Henri de Mondeville (1260-1320): Medieval French Anatomist and Surgeon
By Sanjib K. Ghosh
European Journal of Anatomy, Vol. 19:3 (2015)
Abstract: Henri de Mondeville (1260-1320) was a French anatomist and surgeon. He was surgeon to King Philip the Fair of France and his successor Louis X. He belonged to an elite class of surgeons, the médecins-chirugiens, who were graduates of a medical school as well as holders of a Master’s Degree, and were held in high esteem in the practice of surgery. He served as Professor of Anatomy and Surgery at the University of Montpellier between 1301 and 1304.
He was a visionary anatomist, who taught the subject from a series of handmade, full-length illustrations, which, though rudimentary in terms of precise anatomical knowledge, marked a significant transformation in anatomical studies during those days, as human cadaveric dissection was prohibited and anatomists had to rely solely on textual descriptions prevalent from the ancient period. Mondeville conducted the first unauthorized human dissection at the University of Montpellier in 1315, and his efforts were pivotal towards legalization of human dissection in France from 1340.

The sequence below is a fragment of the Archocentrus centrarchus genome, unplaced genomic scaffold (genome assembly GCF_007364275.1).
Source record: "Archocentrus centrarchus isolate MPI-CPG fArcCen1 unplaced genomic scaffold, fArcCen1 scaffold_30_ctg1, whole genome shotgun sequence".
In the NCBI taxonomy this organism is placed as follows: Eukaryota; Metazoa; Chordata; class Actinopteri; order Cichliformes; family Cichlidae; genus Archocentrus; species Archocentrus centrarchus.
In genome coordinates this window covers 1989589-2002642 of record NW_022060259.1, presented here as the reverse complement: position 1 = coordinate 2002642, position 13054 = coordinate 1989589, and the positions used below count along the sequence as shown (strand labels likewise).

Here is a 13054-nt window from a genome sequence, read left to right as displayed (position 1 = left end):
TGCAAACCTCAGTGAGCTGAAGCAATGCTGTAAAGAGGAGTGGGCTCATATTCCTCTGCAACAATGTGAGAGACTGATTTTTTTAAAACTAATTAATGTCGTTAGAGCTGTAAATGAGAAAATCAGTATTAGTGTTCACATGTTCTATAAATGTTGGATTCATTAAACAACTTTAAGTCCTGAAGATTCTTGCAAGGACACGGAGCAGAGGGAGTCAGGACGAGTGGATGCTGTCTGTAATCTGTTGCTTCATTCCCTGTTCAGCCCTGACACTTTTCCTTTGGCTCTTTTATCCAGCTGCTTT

He was the first Frenchman to author a surgical text, La Chirurgie, which he could not complete due to his untimely death. Mondeville introduced the concept of aseptic management of wounds without inducing pus formation, and successfully applied the same on injured soldiers. However neither his contemporaries nor his immediate successors recognized the value of his work, which gradually went into oblivion, only to be rediscovered centuries later with the revival of antiseptic surgery in modern times.